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You can search the entire site. or go to the recent opinions, or the chronological or subject indices. Judd v. Burns (7/7/2017) sp-7184

Judd v. Burns (7/7/2017) sp-7184, 397 P3d 331

           Notice:   This opinion is subject to correction before publication in the P                    ACIFIC  REPORTER.  

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                       THE SUPREME COURT OF THE STATE OF ALASKA                                       

TRAVIS  M.  JUDD,                                                )  

                                                                 )          Supreme  Court  No.  S-16213  

                                Appellant,                       )  


                                                                 )          Superior Court No. 4FA-13-01989 CI  

                      v.                                         )  


                                                                 )         O P I N I O N  


AMANDA BURNS f/k/a JUDD,                                         )  


                                                                 )         No. 7184 - July 7, 2017  

                                Appellee.                        )  




                        ppeal  from  the  Superior  Court  of  the  State  of  Alaska,  


                      Fourth Judicial District, Fairbanks, Michael P. McConahy,  



                      Appearances:  Mila A. Neubert, Neubert Law Office, LLC,  


                      Fairbanks, for Appellant.  Margaret O'Toole Rogers, Foster  


                      & Rogers, LLC, Fairbanks, for Appellee.  


                      Before:  Stowers, Chief Justice, Winfree, Maassen, Bolger,  


                      and Carney, Justices.  


                      MAASSEN, Justice.  



                      Divorced  parents  shared  custody  of  their  son  equally  pursuant  to  a  


parenting agreement.  The mother asked the superior court to modify the agreement to  


allow her to move with the child to Hawaii.  Following a two-hour hearing the court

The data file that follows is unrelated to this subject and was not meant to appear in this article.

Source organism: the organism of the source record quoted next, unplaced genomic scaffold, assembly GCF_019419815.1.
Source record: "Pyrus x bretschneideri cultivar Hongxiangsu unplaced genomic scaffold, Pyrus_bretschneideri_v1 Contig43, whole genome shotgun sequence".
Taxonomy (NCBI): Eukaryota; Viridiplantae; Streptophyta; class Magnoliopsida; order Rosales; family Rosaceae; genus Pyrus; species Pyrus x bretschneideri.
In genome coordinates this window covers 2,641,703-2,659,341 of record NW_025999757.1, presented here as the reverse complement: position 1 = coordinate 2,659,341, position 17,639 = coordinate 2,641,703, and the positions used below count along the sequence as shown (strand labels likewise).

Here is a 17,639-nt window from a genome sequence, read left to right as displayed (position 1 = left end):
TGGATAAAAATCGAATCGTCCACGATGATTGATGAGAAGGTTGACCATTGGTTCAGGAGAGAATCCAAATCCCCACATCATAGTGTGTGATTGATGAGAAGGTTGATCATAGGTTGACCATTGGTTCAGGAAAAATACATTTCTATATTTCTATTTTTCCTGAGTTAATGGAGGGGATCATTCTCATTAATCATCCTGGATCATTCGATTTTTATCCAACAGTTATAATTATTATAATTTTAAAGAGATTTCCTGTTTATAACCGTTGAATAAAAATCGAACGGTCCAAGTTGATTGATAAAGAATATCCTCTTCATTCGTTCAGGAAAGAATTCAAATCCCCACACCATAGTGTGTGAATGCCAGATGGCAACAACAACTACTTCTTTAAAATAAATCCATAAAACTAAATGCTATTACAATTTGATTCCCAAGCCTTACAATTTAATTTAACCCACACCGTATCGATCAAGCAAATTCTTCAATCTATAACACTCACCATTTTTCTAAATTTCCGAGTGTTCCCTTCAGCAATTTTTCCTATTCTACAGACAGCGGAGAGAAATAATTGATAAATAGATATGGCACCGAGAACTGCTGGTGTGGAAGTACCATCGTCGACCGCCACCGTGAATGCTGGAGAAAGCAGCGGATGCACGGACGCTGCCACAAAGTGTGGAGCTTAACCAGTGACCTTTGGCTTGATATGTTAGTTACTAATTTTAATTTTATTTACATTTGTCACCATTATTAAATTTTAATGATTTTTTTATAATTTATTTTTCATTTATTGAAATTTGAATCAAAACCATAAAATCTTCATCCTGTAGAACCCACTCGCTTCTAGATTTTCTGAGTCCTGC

modifiedcustody, granting primary physical custody to the mother; it also modified legal  


custody  to  allow  the  mother  final  decision-making  authority,  subject  to  later  court  

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ratification, though neither party had asked that legal custody be modified.  The father                                                             


                                     We   conclude   that   the   superior   court   did   not   clearly   err   or   abuse   its  

discretion when it granted modification and awarded primary physical custody to the                                                                                                                                            

mother, and we affirm that part of the court's decision.                                                                                               But we hold that it was an abuse                                         

of discretion to modify legal custody when neither party had requested it, the parties                                                                                                                                       

were not on notice that it was at issue, and the evidence did not demonstrate a need for                                                                                                                                                

it.   We therefore vacate the modification of legal custody.                                                                             

II.                FACTS AND PROCEEDINGS                    

                   A.                The Parenting Agreement                      

                                     Travis Judd and Amanda Burns were married in 2008 and have a son, H.,                                                                                                                             

                                                                                                                                                                                                                               1     The  

who was born in 2011.                                            Amanda also has another son, K., from a prior marriage.                                                                                                            

couple separated in May 2013.  Amanda received a default divorce, but when Travis  


appeared with new counsel the court set the default aside in August 2014 and scheduled  


a custody trial for the following year.  


                                     In the meantime the court left in place the custody order entered after  


default, granting Amanda sole legal and primary physical custody, with reasonable  


visitation for Travis.  The court also referred the case to a child custody investigator for  


early evaluation, possible settlement discussions, and an investigation if the parties could  


not settle.  


                                     In October 2014 Travis moved for temporaryordersgranting joint legal and